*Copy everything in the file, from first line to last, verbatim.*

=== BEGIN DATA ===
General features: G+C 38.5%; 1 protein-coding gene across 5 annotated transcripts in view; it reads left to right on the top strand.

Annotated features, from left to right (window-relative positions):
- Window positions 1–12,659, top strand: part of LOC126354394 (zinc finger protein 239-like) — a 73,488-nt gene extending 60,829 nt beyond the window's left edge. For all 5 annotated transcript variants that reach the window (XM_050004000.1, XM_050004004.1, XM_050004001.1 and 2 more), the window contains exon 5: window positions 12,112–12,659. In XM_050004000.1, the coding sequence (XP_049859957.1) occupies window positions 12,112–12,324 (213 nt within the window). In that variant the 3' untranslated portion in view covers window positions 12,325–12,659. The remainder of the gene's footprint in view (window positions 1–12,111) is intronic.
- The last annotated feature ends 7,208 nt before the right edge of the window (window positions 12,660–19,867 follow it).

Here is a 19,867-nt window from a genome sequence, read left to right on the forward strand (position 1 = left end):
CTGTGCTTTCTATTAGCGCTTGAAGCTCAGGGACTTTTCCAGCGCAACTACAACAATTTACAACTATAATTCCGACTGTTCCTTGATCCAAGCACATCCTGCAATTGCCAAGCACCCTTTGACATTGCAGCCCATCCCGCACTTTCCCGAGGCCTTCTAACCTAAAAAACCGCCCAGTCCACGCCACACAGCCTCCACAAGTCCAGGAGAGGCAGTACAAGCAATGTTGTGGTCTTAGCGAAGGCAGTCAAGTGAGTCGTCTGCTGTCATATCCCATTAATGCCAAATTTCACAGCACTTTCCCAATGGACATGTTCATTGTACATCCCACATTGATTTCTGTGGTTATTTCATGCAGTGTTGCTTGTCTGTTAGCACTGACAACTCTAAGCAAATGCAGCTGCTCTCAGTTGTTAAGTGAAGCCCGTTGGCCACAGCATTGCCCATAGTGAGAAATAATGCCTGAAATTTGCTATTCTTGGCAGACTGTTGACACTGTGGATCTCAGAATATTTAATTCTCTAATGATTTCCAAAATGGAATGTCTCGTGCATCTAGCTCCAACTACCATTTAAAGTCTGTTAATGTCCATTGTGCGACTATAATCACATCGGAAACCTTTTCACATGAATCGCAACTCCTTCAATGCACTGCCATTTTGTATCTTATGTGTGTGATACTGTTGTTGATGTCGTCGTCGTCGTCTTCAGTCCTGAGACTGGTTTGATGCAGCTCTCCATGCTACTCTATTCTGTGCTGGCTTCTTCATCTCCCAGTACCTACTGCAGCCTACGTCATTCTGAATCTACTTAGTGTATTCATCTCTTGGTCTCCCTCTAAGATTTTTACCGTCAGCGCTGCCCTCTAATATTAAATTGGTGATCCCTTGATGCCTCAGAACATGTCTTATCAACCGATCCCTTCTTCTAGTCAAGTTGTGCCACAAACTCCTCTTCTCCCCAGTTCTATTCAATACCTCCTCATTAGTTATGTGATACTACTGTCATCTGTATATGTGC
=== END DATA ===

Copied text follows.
General features: G+C 38.5%; 1 protein-coding gene across 5 annotated transcripts in view; it reads left to right on the top strand.

Annotated features, from left to right (window-relative positions):
- Window positions 1–12,659, top strand: part of LOC126354394 (zinc finger protein 239-like) — a 73,488-nt gene extending 60,829 nt beyond the window's left edge. For all 5 annotated transcript variants that reach the window (XM_050004000.1, XM_050004004.1, XM_050004001.1 and 2 more), the window contains exon 5: window positions 12,112–12,659. In XM_050004000.1, the coding sequence (XP_049859957.1) occupies window positions 12,112–12,324 (213 nt within the window). In that variant the 3' untranslated portion in view covers window positions 12,325–12,659. The remainder of the gene's footprint in view (window positions 1–12,111) is intronic.
- The last annotated feature ends 7,208 nt before the right edge of the window (window positions 12,660–19,867 follow it).

Here is a 19,867-nt window from a genome sequence, read left to right on the forward strand (position 1 = left end):
CTGTGCTTTCTATTAGCGCTTGAAGCTCAGGGACTTTTCCAGCGCAACTACAACAATTTACAACTATAATTCCGACTGTTCCTTGATCCAAGCACATCCTGCAATTGCCAAGCACCCTTTGACATTGCAGCCCATCCCGCACTTTCCCGAGGCCTTCTAACCTAAAAAACCGCCCAGTCCACGCCACACAGCCTCCACAAGTCCAGGAGAGGCAGTACAAGCAATGTTGTGGTCTTAGCGAAGGCAGTCAAGTGAGTCGTCTGCTGTCATATCCCATTAATGCCAAATTTCACAGCACTTTCCCAATGGACATGTTCATTGTACATCCCACATTGATTTCTGTGGTTATTTCATGCAGTGTTGCTTGTCTGTTAGCACTGACAACTCTAAGCAAATGCAGCTGCTCTCAGTTGTTAAGTGAAGCCCGTTGGCCACAGCATTGCCCATAGTGAGAAATAATGCCTGAAATTTGCTATTCTTGGCAGACTGTTGACACTGTGGATCTCAGAATATTTAATTCTCTAATGATTTCCAAAATGGAATGTCTCGTGCATCTAGCTCCAACTACCATTTAAAGTCTGTTAATGTCCATTGTGCGACTATAATCACATCGGAAACCTTTTCACATGAATCGCAACTCCTTCAATGCACTGCCATTTTGTATCTTATGTGTGTGATACTGTTGTTGATGTCGTCGTCGTCGTCTTCAGTCCTGAGACTGGTTTGATGCAGCTCTCCATGCTACTCTATTCTGTGCTGGCTTCTTCATCTCCCAGTACCTACTGCAGCCTACGTCATTCTGAATCTACTTAGTGTATTCATCTCTTGGTCTCCCTCTAAGATTTTTACCGTCAGCGCTGCCCTCTAATATTAAATTGGTGATCCCTTGATGCCTCAGAACATGTCTTATCAACCGATCCCTTCTTCTAGTCAAGTTGTGCCACAAACTCCTCTTCTCCCCAGTTCTATTCAATACCTCCTCATTAGTTATGTGATACTACTGTCATCTGTATATGTGC